The hatchlings are covered in down and are being taken care of by both parents who protect and feed them regurgitated fish. The loud clicking calls of the hungry young are heard throughout the day. Initially, the parents will feed them directly by regurgitating into their bills, and later, they will regurgitate food onto the nest and the chicks compete for the food, and may push others out of the nest or even cannibalize deceased nest mates.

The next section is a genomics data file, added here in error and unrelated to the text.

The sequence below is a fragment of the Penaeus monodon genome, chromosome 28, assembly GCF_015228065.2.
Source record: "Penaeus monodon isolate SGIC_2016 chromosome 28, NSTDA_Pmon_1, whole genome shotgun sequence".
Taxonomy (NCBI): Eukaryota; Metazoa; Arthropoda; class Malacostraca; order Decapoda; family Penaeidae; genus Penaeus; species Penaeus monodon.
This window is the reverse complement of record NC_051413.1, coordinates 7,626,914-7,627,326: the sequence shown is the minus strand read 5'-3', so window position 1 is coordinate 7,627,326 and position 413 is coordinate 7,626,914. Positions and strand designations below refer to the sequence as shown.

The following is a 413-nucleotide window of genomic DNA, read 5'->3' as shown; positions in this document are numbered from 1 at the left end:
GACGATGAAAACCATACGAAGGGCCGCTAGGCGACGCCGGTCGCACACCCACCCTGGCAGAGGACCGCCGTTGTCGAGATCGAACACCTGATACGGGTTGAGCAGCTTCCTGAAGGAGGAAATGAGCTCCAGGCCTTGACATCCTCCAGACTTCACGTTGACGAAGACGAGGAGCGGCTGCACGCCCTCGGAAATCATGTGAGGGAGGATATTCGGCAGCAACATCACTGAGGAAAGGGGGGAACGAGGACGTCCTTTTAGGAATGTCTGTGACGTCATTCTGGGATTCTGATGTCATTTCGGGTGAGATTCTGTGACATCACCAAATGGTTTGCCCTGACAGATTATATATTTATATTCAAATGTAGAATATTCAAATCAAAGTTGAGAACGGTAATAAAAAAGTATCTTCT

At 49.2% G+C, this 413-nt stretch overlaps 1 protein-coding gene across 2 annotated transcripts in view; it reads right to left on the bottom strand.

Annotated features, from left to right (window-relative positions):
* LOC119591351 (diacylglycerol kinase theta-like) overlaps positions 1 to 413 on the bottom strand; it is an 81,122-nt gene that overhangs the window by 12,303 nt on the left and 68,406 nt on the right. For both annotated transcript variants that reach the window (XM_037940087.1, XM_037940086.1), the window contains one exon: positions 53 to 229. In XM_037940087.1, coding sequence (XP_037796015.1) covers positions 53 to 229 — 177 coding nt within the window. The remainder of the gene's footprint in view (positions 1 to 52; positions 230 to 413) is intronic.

The chicks leave the nest when they are 50 days old, but will still remain close to their parents until they are self-sufficient and independent, a few weeks later . They reach reproductive maturity when they are about one year old (the following breeding season).

These herons usually only produce one clutch a year; however, they may replace lost broods.

Close up of Grey Herons
Close up of Grey Herons

Calls / Vocalizations / Sounds

Their call is described as a loud croaking “fraaank“.

Sound Recordings

Alternate (Global) Names